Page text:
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Tertium Organum - Alud (2016) - Review

Band: Tertium Organum
Album title: Alud
Release date: 14 July 2016
Label: Kalpamantra

01. Infinitum
02. Black Matter
03. Aeon
04. Cosmic Wyrd
05. Naos
06. Ipsi Scitis
07. Octo Ostium
08. End

Tertium Organum has released their second full length through Kalpamantra net-label, entitled Alud. Tertium Organum is one of the three projects by the mysterious creator who is also responsible for Aegri Somnia, releasing the debut Monde Obscure last year through Cryo Chamber and contributing to the upcoming massive collaborative opus Nyarlathotep, the third project being Efil, having released the album Anti, also through Kalpamantra. Each of these projects brings out a different side of his style. Where Aegri Somnia seems to have a highly cinematic and field recording centered presentation, Tertium Organum fits more neatly within the realms of the classic style of dark ambient. On Alud, we will surely find a healthy portion of field recordings, but the focus has shifted to the presentation of drones, synths, and other instrumentation, with very little in the way of cinematic cues.

Alud is one of those albums which is quite hard to put into words. The overall themes of the album lend themselves to a dark, sinister, otherworldly atmosphere. With no focus on cinematic cues, the ante has been raised on the emotions and atmospheres conjured through drone textures. Tertium Organum has brilliantly sculpted Alud with a master's precision. Each track has a different feel, yet the totality of the album is well organized and coherent.

With Alud, we are no longer on the Earth's surface. The atmospheres here are totally alien, taking place deep in the black expanses of space. "Infinitum" introduces the album with the only track presented which I would characterize as ritual dark ambient. It is almost as if we, the listeners, are being initiated into some cult before we are allowed to witness the miracles of deep space. After the introduction and our acceptance we move on to "Black Matter", a track which is heavy on the drones and field recordings, exuding a sort of electrical-storm feel with a high pitched airy sound lingering in the background. The most out of place element to this track for me is the use of what sounds to be a rainstorm in the background; I don't quite understand how this fits into the greater concept here, but that is not to say that the track isn't perfectly fantastic. As we move into "Aeon" we are given an exquisite example of drone ambient at its finest. There is little in "Aeon" to categorize or mention specifically, but the overall feel and evolution of the track is quite magnificent. As "Aeon" rolls to its close we are given something out of the ordinary for one of the fleeting moments on Alud, a short yet poignant cello piece closes out the track, giving it a feel which could almost be comparable to The Caretaker, yet it returns to the void as quickly as it surfaced. "Cosmic Wyrd" is in my opinion the crowning achievement on Alud, another magnificent drone heavy dark ambient track which could be compared to the style found on Yen Pox - Blood Music, albeit with a spacier feel. Again there is little specifically to say about the track, the beauty is in the evolving drones and the well placed field recordings, which all come together to form a brilliant example of the dark ambient style most often found in the early years of this millennium. The title track "Alud" is one more example of this magnificent use of standard dark ambient tactics, the evolving drones and field recordings are top notch, and the feeling on this track is truly sinister. On the closing track "End" we are given the heaviest does of crushing drone-work on Alud, which in its final moment takes the format of a decent bit of recent dark ambient releases, especially those on Cryo Chamber, who have been ending the album with more traditional sounds and instrumentation, often incorporating percussion for the only time on the entire album. As is the case with many of the Cryo Chamber releases which I refer to, Alud is given a proper and fitting close in this format, leaving the listener refreshed after the deeply sinister feel expressed throughout the last hour of music. Endings like these seem to beg the listener to put it on repeat and keep listening to this album long into the darkness of night.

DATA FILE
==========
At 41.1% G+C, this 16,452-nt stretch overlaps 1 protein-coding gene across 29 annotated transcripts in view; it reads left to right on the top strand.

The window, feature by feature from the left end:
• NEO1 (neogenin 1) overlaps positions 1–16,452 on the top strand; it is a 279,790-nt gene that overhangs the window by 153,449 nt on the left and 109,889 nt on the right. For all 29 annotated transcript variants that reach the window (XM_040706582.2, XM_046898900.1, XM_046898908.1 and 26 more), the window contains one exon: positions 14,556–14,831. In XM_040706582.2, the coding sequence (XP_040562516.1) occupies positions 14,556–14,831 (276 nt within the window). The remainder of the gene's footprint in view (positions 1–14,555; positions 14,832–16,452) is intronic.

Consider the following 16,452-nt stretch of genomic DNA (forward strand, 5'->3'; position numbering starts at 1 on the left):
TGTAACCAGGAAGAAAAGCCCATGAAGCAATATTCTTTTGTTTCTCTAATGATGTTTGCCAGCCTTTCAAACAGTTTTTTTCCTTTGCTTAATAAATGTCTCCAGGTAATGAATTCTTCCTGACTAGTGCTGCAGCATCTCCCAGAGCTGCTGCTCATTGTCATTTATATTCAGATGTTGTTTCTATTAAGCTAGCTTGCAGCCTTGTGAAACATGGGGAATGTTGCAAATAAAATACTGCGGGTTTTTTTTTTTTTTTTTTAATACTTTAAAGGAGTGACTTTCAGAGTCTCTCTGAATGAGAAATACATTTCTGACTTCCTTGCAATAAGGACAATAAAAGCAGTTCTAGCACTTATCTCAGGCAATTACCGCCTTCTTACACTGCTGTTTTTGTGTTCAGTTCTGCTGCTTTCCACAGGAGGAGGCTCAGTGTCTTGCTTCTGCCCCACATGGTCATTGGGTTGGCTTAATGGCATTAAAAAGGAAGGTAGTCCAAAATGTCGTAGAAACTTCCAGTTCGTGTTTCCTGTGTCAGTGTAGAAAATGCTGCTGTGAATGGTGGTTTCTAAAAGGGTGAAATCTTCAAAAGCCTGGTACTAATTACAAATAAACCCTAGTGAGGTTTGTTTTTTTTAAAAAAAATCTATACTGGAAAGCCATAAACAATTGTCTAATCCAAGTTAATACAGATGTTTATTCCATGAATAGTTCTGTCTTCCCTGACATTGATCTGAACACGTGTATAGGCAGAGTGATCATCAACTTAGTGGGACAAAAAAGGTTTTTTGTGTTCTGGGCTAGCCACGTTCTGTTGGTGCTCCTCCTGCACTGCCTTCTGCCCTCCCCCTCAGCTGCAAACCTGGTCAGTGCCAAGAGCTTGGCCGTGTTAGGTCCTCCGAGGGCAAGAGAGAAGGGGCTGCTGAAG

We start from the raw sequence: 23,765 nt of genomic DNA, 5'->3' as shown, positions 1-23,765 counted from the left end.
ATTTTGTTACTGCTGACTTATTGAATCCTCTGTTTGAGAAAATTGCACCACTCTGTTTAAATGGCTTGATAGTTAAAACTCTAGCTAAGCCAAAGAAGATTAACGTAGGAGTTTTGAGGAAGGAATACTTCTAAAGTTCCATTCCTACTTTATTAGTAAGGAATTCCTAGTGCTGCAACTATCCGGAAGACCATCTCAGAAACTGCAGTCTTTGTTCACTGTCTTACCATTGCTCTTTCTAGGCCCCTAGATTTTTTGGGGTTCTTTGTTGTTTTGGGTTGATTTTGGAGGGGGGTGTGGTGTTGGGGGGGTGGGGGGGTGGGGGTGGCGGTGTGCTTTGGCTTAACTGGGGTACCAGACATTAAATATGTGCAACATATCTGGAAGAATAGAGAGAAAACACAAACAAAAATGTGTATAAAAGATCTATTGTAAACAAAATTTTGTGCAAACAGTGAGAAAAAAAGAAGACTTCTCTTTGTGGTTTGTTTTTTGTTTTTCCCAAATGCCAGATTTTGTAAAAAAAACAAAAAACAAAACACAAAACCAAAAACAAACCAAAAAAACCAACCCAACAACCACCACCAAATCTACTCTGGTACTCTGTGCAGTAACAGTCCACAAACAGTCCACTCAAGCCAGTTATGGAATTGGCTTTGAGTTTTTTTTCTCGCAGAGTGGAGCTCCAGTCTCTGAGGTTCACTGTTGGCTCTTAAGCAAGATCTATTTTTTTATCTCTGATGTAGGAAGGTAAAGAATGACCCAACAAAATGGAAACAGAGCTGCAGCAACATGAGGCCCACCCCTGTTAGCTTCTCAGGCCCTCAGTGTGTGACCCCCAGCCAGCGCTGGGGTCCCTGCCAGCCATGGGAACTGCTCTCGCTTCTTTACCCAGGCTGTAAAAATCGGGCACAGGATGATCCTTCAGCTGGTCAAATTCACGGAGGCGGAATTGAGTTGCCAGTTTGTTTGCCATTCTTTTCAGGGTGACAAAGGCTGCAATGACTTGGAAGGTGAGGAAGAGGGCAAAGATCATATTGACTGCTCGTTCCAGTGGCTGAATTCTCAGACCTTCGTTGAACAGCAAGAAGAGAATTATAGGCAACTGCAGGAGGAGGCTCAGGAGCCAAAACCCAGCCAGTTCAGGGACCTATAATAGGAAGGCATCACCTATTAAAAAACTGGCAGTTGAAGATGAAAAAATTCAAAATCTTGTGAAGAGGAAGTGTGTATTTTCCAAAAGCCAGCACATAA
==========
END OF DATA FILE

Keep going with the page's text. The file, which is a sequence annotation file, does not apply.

Tertium Organum has produced a brilliant dark ambient album, which takes its style from some of the greats of the genre, without ever seeming to rip them off. This is dark ambient in its purest and finest form. With no cinematics or narratives to hold its hand, the entirety of the judgement lies in the sonic manipulations, the evolving drones, the minimal insertion of field-recordings. Entering this well traveled territory can often lead an artist into the murk of so many other similar releases, yet with Alud, Tertium Organum has managed to produce something which feels totally fresh, despite its frequent familiarity. I would recommend Alud to fans of Yen Pox, Inade, and especially those who enjoyed the recent Azathoth collaboration on Cryo Chamber as Alud has many similarities in style to the crushing density of Azathoth. You will find there is a high level of replay value, as much of the album is produced around evolving drone and atmospheric field recordings, which don't tend to feel overplayed in short order. Between the projects of Aegri Somnia, Tertium Organum and Efil, it is quite obvious that the man behind the music takes his work very seriously and has a natural talent for building these magnificent soundscapes. Highly recommended and purely dark ambient.

Review written by: Michael
Rating: 9/10